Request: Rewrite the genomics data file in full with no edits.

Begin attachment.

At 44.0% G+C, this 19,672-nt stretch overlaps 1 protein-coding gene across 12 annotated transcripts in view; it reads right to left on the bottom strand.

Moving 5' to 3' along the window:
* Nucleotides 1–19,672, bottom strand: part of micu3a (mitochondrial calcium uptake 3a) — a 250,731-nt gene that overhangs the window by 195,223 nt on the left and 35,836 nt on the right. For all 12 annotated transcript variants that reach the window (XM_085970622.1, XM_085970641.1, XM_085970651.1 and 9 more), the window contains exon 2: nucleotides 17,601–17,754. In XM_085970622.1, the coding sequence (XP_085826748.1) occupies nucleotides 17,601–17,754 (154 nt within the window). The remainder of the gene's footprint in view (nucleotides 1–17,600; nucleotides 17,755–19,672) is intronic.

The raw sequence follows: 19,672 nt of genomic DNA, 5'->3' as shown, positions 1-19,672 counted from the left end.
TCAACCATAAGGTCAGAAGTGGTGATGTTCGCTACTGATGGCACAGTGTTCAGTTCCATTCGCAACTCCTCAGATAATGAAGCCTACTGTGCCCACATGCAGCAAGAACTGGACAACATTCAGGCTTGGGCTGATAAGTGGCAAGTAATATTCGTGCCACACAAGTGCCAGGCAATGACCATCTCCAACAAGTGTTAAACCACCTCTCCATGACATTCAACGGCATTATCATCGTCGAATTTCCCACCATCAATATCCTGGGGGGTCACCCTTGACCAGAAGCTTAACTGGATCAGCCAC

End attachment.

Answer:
At 44.0% G+C, this 19,672-nt stretch overlaps 1 protein-coding gene across 12 annotated transcripts in view; it reads right to left on the bottom strand.

Moving 5' to 3' along the window:
* Nucleotides 1–19,672, bottom strand: part of micu3a (mitochondrial calcium uptake 3a) — a 250,731-nt gene that overhangs the window by 195,223 nt on the left and 35,836 nt on the right. For all 12 annotated transcript variants that reach the window (XM_085970622.1, XM_085970641.1, XM_085970651.1 and 9 more), the window contains exon 2: nucleotides 17,601–17,754. In XM_085970622.1, the coding sequence (XP_085826748.1) occupies nucleotides 17,601–17,754 (154 nt within the window). The remainder of the gene's footprint in view (nucleotides 1–17,600; nucleotides 17,755–19,672) is intronic.

The raw sequence follows: 19,672 nt of genomic DNA, 5'->3' as shown, positions 1-19,672 counted from the left end.
TCAACCATAAGGTCAGAAGTGGTGATGTTCGCTACTGATGGCACAGTGTTCAGTTCCATTCGCAACTCCTCAGATAATGAAGCCTACTGTGCCCACATGCAGCAAGAACTGGACAACATTCAGGCTTGGGCTGATAAGTGGCAAGTAATATTCGTGCCACACAAGTGCCAGGCAATGACCATCTCCAACAAGTGTTAAACCACCTCTCCATGACATTCAACGGCATTATCATCGTCGAATTTCCCACCATCAATATCCTGGGGGGTCACCCTTGACCAGAAGCTTAACTGGATCAGCCAC